|Gonzalez, Anjelica - BAYLOR COLLEGE MED|
|Gobin, A - RICE UNIVERSITY|
|West, Jennifer - RICE UNIVERSITY|
|Mcintire, Larry - RICE UNIVERSITY|
|SMITH, C. WAYNE|
Submitted to: Meeting Abstract
Publication Type: Other
Publication Acceptance Date: February 1, 2004
Publication Date: February 1, 2004
Citation: GONZALEZ, A.L., GOBIN, A., WEST, J., MCINTIRE, L.V., SMITH, W.C. NEUTROPHIL INTERACTION WITH DESTINCT MOETIES IN BIOMIMETIC HYDROGELS. MEETING ABSTRACT. 2004. Interpretive Summary: Not required for an abstract.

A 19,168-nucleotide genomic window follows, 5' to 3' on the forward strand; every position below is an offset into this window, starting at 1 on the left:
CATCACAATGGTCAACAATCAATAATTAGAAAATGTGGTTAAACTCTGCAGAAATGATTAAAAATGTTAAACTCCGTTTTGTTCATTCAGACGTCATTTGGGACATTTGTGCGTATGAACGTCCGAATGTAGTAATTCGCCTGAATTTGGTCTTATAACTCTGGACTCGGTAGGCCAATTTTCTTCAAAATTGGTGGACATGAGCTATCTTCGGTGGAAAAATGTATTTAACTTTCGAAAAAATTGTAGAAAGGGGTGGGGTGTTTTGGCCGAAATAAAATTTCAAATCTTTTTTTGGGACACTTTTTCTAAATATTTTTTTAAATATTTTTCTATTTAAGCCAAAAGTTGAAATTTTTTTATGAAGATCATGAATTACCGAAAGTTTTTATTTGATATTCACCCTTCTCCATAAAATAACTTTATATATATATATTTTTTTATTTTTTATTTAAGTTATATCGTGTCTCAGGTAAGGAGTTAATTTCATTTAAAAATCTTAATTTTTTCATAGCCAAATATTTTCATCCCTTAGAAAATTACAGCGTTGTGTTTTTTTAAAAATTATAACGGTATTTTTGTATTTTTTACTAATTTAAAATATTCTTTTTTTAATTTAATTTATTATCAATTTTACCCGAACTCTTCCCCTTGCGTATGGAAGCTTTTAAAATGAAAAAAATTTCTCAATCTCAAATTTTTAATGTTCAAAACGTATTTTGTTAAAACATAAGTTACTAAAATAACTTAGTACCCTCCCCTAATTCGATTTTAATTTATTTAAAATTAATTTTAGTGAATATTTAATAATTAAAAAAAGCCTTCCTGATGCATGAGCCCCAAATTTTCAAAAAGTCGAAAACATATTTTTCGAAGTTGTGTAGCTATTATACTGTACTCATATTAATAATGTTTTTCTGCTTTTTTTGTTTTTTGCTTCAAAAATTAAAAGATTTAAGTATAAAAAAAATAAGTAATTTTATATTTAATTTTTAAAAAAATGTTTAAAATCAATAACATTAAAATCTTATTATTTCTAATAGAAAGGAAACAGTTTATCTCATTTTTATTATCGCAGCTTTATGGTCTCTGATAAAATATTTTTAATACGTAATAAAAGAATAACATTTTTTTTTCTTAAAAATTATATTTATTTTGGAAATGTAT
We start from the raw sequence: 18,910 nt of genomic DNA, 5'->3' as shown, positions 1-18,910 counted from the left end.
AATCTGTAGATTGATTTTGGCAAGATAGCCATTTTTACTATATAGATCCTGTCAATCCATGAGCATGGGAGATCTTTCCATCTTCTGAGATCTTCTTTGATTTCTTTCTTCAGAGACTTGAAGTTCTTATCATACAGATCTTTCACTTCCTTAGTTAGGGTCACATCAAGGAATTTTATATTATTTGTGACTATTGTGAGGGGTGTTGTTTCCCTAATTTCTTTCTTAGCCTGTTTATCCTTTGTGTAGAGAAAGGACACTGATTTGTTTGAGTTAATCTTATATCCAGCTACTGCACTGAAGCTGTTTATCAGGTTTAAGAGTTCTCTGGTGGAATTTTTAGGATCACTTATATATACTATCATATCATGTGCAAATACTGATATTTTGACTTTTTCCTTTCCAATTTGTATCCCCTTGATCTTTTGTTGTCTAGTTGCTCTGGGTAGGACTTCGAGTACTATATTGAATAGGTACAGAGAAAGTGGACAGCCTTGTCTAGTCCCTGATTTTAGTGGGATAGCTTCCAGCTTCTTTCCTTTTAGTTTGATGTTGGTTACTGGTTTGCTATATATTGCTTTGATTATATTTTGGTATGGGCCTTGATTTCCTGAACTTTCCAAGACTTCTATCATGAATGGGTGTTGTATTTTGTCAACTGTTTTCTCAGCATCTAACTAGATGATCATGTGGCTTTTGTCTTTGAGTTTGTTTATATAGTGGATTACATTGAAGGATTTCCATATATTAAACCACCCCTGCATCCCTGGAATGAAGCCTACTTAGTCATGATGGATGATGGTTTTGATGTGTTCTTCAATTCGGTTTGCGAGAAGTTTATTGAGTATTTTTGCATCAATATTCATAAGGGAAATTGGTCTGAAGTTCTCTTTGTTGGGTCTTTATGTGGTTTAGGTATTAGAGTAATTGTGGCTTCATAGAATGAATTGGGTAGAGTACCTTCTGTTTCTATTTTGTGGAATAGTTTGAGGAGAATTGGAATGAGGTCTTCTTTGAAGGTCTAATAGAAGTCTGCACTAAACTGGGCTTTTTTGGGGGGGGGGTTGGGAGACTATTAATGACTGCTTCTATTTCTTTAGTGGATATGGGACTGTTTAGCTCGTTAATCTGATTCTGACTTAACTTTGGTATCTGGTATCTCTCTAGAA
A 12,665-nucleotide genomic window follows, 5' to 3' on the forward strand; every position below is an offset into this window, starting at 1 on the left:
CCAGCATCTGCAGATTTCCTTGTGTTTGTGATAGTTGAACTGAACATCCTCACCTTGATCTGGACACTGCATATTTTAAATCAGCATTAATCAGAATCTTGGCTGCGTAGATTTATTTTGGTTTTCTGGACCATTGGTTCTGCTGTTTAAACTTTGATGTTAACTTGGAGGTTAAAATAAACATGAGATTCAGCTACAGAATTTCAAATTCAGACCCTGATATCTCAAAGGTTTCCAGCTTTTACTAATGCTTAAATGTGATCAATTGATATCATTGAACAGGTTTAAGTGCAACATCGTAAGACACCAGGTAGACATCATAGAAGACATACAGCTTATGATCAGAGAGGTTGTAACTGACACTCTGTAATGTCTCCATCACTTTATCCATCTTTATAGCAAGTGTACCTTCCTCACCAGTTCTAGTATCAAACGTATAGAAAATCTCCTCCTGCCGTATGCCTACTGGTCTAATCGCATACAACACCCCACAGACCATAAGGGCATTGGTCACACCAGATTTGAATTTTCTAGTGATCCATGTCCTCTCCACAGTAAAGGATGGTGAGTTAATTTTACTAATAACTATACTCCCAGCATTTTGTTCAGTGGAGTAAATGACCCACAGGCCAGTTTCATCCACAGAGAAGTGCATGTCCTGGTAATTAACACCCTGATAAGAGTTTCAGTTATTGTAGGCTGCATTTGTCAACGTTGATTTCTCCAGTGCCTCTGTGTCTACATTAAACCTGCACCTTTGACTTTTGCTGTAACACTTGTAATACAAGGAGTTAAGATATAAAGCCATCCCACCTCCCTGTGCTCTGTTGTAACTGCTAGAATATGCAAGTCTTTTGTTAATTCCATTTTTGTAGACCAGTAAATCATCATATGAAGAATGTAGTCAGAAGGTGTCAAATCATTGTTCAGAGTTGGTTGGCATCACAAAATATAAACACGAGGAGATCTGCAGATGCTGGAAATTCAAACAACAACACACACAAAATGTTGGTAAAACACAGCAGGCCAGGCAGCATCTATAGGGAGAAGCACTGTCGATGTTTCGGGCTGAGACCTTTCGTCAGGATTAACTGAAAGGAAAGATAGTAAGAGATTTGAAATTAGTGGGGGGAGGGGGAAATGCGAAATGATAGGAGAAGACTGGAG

Technical Abstract: The focus of this study is to use tissue-engineering methods to evaluate the mechanics of the neutrophil interactions with the extracellular matrix. Specifically, we use a (poly)ethylene glycol (PEG) polymer to form a polymerized hydrogel that serves as a biologically inert surface. By grafting bioactive moieties onto the PEG chain, the hydrogel is made bioactive. The moeties incorporated into the hydrogel are adhesive peptides that are known to interact with receptors on the surface of the neutrophil. The goal of this work is to define the mechanisms by which these engineered elements influence the interactions of neutrophils with this biomaterial. The overall goal of this work is to define the mechanisms by which these engineered elements influence the interactions of neutrophils with this clinically useful biomaterial. The current experiments analyze the interactions of isolated human neutrophils with PEG hydrogels with incorporated arginine-glycine-aspartic acid-serine, RGDS, a known peptide ligand for some ß1 and ß3 integrins, and threonin-methionine-lysine-isoleucine-isoleucine-proline-phynalanine-asparagine-arginine-leucine-threonine-isoleucine-glycine-glycine, TMKIIPFNRLTIGG, a peptide ligand for one member of the ß2 integrin family (CD11b/CD18, Mac-1). Our results demonstrate that neutrophils, with or without chemotactic stimulation, show little ability to adhere to PEG hydrogels without incorporated peptides. Incorporating distinct bioactive peptides either alone or in combination has enabled recognition of differential functions of 'vß3, ß1 and ß2 integrins on cell adhesion, spreading and locomotion. Combined interactions result in activity that differs markedly from that seen with either integrin independently engaged. This experimental model not only allows investigation of leukocyte functions induced through interactions with isolated, defined ligands but allows the development of engineered matrices with defined bioactive properties regarding aspects of innate immunity.